Carter in the classroom

Carroll ISD Looks to Punish Teachers Who Secretly Record Internal Meetings

The move comes after teachers recorded an administrator instructing them to have books of opposing viewpoints on the Holocaust

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Another move by the leaders of Carroll Independent School District is raising eyebrows.

The district is considering forbidding teachers from recording school staff or meetings.

"It's another thing they're trying to damage control that we're even more worried about," said Carroll ISD Alum Anya Kushwaha.

Monday, the Board of Trustees began considering a plan that would ban employees from secretly recording other employees.

The discussion comes after teachers shared an audio recording with NBC News of an administrator dictating new policies requiring teachers to make sure all books available have a second book that offers an opposing perspective.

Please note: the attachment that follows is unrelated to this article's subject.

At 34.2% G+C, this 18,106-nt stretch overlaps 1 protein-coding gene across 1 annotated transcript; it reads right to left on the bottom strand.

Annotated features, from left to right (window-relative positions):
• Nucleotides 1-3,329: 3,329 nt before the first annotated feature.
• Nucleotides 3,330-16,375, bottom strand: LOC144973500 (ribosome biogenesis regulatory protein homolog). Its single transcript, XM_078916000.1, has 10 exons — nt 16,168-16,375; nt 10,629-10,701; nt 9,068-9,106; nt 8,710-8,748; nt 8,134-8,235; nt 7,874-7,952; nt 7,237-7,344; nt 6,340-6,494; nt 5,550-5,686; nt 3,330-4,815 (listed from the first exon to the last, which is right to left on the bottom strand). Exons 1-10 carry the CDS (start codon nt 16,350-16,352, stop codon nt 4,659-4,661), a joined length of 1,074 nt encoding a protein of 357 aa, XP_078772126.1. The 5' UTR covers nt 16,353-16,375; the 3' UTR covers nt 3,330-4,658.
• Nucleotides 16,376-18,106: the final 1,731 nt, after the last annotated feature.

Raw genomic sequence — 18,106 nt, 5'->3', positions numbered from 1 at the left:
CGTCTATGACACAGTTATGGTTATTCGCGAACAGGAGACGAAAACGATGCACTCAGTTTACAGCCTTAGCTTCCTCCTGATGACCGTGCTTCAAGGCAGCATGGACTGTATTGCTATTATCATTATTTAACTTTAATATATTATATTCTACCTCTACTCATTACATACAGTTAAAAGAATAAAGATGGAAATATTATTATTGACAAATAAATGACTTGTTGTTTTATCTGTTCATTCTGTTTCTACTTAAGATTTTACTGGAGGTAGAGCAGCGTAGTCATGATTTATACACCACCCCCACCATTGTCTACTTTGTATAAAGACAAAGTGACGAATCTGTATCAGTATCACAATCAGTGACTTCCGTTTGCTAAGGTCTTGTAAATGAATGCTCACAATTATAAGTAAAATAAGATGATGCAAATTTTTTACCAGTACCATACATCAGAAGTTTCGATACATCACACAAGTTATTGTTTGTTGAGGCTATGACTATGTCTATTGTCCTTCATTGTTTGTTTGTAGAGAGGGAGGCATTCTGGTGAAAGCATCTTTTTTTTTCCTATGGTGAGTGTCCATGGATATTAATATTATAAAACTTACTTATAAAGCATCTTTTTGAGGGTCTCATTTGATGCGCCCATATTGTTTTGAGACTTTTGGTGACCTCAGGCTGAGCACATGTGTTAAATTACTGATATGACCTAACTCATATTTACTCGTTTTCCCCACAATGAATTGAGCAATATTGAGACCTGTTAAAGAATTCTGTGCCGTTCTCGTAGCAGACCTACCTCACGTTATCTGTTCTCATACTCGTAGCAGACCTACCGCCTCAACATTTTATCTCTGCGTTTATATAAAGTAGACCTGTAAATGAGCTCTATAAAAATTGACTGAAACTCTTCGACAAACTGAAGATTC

"Make sure that if you have a book on the Holocaust,” said Gina Peddy, Executive Director of Curriculum, Carroll ISD. “That you have one that has an opposing, that has other perspectives.”

The remarks drew international criticism and now the district says recordings like these would be banned.

"Not only will they have to notify but they would have to get consent," said Gordon Butler, Assistant Superintendent Carroll ISD. "We can't foster a safe and collaborative environment if there's the thought that someone is always recording and we don't want recordings to be taken out of context."

The district says 30 other districts have similar rules in Texas despite state law which says you don't need such consent. 

Former students who have been critical of the district's perceived inaction on diversity issues say this is another attempt to silence them. 

"It's obviously targeting the teachers, recording their meeting but that's all we have for accountability no one believed us until we had recordings of our interactions with administrators and principals," said Kushwaha.

The rule's still being considered for debate but most board members expressed they felt it was a good idea.

Board members even asked about extending the rule not just to teachers but to students as well.   

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